One Burning Question: Will Kansas Really Play Small?

Posted by Brian Goodman on November 4th, 2016

Perry Ellis was one of the most recognizable players in college basketball over the last two seasons. This isn’t news, but anyone who has ever played in a pickup game could empathize with Ellis’s opponents in how they struggled to contain his lethal combination of footwork, soft touch and accuracy. The jokes about Ellis’s age were every bit as much about what he did with the ball in his hands as they were about his status as a college mainstay in the one-and-done era. As the curtains open on the 2016-17 season, Kansas will miss the All-American’s scoring ability, but something people haven’t mentioned nearly as much is that Ellis’s rebounding ability, while not as prolific, will need to be replaced as well. While the Wichita native was no Thomas Robinson, he did average 6.4 rebounds per game over his final three seasons and finished among the top ten in the conference in that category in each of his last two. The degree to which Kansas’ frontcourt helps Landen Lucas replace that production will strongly impact Bill Self’s efforts to deliver his second National Championship to Lawrence.

The paint could be a lonely place for Landen Lucas in 2016-17. (KUSports.com/Nick Krug)

Kansas opens the 2016-17 season without a clear-cut complement to Landen Lucas down low. (KUSports.com/Nick Krug)

As our Chris Stone wrote last month, sophomore Carlton Bragg will get the first crack at filling Ellis’ void. At 6’10”, he still needs to prove that he can get into position to retrieve caroms off the glass and initiate Self’s lethal transition attack. Bragg didn’t do a very good job of that in Tuesday’s exhibition, but we’ll find out very quickly against Duke and Indiana if this was just a matter of adjusting to a new role or if it’s something to be more concerned about. If Bragg gets exposed early, don’t be surprised to see transfer Dwight Coleby get the next shot down low. A transfer from Mississippi, Coleby has good experience and, at 240 pounds, a bigger frame than Bragg. The potential drawback with the redshirt junior, though, is that he has been slow to recover from ACL surgery last year. As a coach who values players who make defensive hustle plays and aren’t shy about mixing things up in the post, Self likely won’t have much patience if he senses that Coleby isn’t completely recovered or that he’s not as comfortable testing his body as much as Self thinks he could.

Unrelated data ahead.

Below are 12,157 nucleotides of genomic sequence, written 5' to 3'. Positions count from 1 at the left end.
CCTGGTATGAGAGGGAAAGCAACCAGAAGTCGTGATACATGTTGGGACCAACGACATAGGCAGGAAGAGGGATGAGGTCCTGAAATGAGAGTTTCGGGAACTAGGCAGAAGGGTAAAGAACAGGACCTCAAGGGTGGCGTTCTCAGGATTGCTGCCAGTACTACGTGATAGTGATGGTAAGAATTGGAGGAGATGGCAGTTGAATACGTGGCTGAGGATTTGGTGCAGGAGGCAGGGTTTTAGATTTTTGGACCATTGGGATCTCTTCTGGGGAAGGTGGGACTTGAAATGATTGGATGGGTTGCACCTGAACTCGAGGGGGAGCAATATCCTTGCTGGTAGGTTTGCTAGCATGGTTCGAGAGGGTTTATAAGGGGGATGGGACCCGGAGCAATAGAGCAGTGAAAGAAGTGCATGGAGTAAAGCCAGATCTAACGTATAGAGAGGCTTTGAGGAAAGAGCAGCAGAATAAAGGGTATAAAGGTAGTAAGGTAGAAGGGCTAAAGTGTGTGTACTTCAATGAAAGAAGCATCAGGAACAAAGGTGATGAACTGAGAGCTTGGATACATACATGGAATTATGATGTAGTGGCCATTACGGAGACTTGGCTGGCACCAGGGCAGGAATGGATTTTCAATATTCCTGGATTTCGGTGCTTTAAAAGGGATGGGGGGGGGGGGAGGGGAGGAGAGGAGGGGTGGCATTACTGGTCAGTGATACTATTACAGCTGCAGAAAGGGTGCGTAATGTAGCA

That brings us to seven-foot freshman Udoka Azubuike, and we’ve learned from the last two seasons just how averse Self is to letting young bigs play through mistakes. Azubuike fouled out in just eight minutes of action in the team’s exhibition win earlier this week, suggesting that he could be a long way from being ready to contribute. Azubuike’s opportunities to see extended minutes could also be limited by officials’ points of emphasis this season, which call for referees to closely watch displacement of rebounders and bumping cutters. At 270 pounds, even the softest contact Azubuike makes with a smaller defender could lead to a whistle. If history is any indication, officials will eventually back off of their directives and revert to the usual ways they’ve called games, but in the meantime it isn’t hard to see the physical Azubuike becoming a victim of those circumstances. Another freshman, Mitch Lightfoot could see some minutes, but at 6’8″ and 210 pounds, it’s tough to see him pick up the slack on the glass until he gains more strength.

If Self is adamant about playing his typical two-in, three-out lineup, he has plenty options at the post positions, but no single clear-cut option. That’s one of the main reasons why we’ve seen Self pay more lip service than usual to the idea of playing small this season; If a second traditional big man isn’t going to give the Jayhawks the rebounding help they need, eschewing the battle on the glass in favor of an extra floor-spacer like Svi Mykhailiuk or Lagerald Vick could ultimately be a net positive and maximize Kansas’ championship potential. On the other hand, old habits die hard, so despite Self saying that he’s aiming to play his typical two-big lineup for 25-30 minutes per game and go small the rest of the time, don’t be surprised if the prototypical post players soak up the overwhelming majority of minutes at the 4 and 5 spots like we’ve come to expect.

Brian Goodman (940 Posts)

Brian Goodman a Big 12 microsite writer. You can follow him on Twitter @BSGoodman.


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